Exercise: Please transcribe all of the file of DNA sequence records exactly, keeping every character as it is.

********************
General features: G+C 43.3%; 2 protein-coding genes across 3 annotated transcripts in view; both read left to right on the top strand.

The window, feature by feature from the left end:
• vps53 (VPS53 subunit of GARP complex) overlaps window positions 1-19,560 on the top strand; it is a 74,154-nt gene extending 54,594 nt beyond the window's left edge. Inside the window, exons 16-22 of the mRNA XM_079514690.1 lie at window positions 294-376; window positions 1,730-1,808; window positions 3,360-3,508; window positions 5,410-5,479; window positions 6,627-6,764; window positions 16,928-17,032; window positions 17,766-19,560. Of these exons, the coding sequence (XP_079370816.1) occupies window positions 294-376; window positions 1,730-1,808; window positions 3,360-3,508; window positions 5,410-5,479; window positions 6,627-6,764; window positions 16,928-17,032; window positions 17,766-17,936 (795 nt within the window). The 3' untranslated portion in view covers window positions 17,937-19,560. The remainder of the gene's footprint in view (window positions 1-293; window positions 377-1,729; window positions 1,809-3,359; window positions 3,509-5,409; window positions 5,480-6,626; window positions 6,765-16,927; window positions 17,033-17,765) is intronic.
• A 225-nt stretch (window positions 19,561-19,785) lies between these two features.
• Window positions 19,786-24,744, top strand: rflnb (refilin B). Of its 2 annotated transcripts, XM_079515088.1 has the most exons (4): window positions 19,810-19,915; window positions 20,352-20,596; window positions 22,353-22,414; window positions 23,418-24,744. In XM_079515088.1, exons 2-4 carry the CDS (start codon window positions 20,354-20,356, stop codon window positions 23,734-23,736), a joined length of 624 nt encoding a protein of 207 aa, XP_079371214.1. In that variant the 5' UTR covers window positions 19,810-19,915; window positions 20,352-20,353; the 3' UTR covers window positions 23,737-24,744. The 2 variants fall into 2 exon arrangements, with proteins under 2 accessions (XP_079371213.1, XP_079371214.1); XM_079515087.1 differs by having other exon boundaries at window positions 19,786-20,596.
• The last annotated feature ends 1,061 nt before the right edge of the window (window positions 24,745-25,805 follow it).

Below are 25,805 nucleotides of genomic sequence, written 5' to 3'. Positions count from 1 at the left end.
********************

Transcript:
General features: G+C 43.3%; 2 protein-coding genes across 3 annotated transcripts in view; both read left to right on the top strand.

The window, feature by feature from the left end:
• vps53 (VPS53 subunit of GARP complex) overlaps window positions 1-19,560 on the top strand; it is a 74,154-nt gene extending 54,594 nt beyond the window's left edge. Inside the window, exons 16-22 of the mRNA XM_079514690.1 lie at window positions 294-376; window positions 1,730-1,808; window positions 3,360-3,508; window positions 5,410-5,479; window positions 6,627-6,764; window positions 16,928-17,032; window positions 17,766-19,560. Of these exons, the coding sequence (XP_079370816.1) occupies window positions 294-376; window positions 1,730-1,808; window positions 3,360-3,508; window positions 5,410-5,479; window positions 6,627-6,764; window positions 16,928-17,032; window positions 17,766-17,936 (795 nt within the window). The 3' untranslated portion in view covers window positions 17,937-19,560. The remainder of the gene's footprint in view (window positions 1-293; window positions 377-1,729; window positions 1,809-3,359; window positions 3,509-5,409; window positions 5,480-6,626; window positions 6,765-16,927; window positions 17,033-17,765) is intronic.
• A 225-nt stretch (window positions 19,561-19,785) lies between these two features.
• Window positions 19,786-24,744, top strand: rflnb (refilin B). Of its 2 annotated transcripts, XM_079515088.1 has the most exons (4): window positions 19,810-19,915; window positions 20,352-20,596; window positions 22,353-22,414; window positions 23,418-24,744. In XM_079515088.1, exons 2-4 carry the CDS (start codon window positions 20,354-20,356, stop codon window positions 23,734-23,736), a joined length of 624 nt encoding a protein of 207 aa, XP_079371214.1. In that variant the 5' UTR covers window positions 19,810-19,915; window positions 20,352-20,353; the 3' UTR covers window positions 23,737-24,744. The 2 variants fall into 2 exon arrangements, with proteins under 2 accessions (XP_079371213.1, XP_079371214.1); XM_079515087.1 differs by having other exon boundaries at window positions 19,786-20,596.
• The last annotated feature ends 1,061 nt before the right edge of the window (window positions 24,745-25,805 follow it).

Below are 25,805 nucleotides of genomic sequence, written 5' to 3'. Positions count from 1 at the left end.